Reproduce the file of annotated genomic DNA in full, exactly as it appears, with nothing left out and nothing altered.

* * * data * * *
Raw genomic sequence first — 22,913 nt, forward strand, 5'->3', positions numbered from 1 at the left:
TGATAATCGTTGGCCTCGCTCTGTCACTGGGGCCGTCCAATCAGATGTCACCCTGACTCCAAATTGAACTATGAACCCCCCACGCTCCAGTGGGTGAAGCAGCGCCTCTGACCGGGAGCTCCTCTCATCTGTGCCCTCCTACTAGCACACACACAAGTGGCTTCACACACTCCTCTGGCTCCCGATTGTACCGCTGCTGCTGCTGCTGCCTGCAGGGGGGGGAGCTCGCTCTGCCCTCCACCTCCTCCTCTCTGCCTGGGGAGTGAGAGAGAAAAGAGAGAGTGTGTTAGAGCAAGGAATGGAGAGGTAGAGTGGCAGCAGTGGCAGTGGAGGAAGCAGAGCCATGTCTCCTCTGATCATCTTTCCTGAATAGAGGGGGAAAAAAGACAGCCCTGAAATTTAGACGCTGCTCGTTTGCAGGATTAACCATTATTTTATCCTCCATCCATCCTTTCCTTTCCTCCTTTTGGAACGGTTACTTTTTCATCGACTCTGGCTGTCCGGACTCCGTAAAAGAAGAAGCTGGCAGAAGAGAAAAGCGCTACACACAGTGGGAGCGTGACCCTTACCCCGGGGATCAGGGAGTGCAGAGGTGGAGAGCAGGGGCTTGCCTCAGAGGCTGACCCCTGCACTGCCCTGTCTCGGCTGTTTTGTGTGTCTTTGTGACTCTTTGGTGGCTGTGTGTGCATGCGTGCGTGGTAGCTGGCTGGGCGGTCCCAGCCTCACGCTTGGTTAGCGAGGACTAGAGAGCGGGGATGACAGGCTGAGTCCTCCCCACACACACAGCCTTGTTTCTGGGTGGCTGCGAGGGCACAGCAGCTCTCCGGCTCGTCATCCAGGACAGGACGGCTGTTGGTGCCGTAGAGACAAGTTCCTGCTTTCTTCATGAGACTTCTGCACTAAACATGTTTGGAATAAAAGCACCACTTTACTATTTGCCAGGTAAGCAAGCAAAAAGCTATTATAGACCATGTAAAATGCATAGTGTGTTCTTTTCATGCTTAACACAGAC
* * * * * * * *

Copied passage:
Raw genomic sequence first — 22,913 nt, forward strand, 5'->3', positions numbered from 1 at the left:
TGATAATCGTTGGCCTCGCTCTGTCACTGGGGCCGTCCAATCAGATGTCACCCTGACTCCAAATTGAACTATGAACCCCCCACGCTCCAGTGGGTGAAGCAGCGCCTCTGACCGGGAGCTCCTCTCATCTGTGCCCTCCTACTAGCACACACACAAGTGGCTTCACACACTCCTCTGGCTCCCGATTGTACCGCTGCTGCTGCTGCTGCCTGCAGGGGGGGGAGCTCGCTCTGCCCTCCACCTCCTCCTCTCTGCCTGGGGAGTGAGAGAGAAAAGAGAGAGTGTGTTAGAGCAAGGAATGGAGAGGTAGAGTGGCAGCAGTGGCAGTGGAGGAAGCAGAGCCATGTCTCCTCTGATCATCTTTCCTGAATAGAGGGGGAAAAAAGACAGCCCTGAAATTTAGACGCTGCTCGTTTGCAGGATTAACCATTATTTTATCCTCCATCCATCCTTTCCTTTCCTCCTTTTGGAACGGTTACTTTTTCATCGACTCTGGCTGTCCGGACTCCGTAAAAGAAGAAGCTGGCAGAAGAGAAAAGCGCTACACACAGTGGGAGCGTGACCCTTACCCCGGGGATCAGGGAGTGCAGAGGTGGAGAGCAGGGGCTTGCCTCAGAGGCTGACCCCTGCACTGCCCTGTCTCGGCTGTTTTGTGTGTCTTTGTGACTCTTTGGTGGCTGTGTGTGCATGCGTGCGTGGTAGCTGGCTGGGCGGTCCCAGCCTCACGCTTGGTTAGCGAGGACTAGAGAGCGGGGATGACAGGCTGAGTCCTCCCCACACACACAGCCTTGTTTCTGGGTGGCTGCGAGGGCACAGCAGCTCTCCGGCTCGTCATCCAGGACAGGACGGCTGTTGGTGCCGTAGAGACAAGTTCCTGCTTTCTTCATGAGACTTCTGCACTAAACATGTTTGGAATAAAAGCACCACTTTACTATTTGCCAGGTAAGCAAGCAAAAAGCTATTATAGACCATGTAAAATGCATAGTGTGTTCTTTTCATGCTTAACACAGAC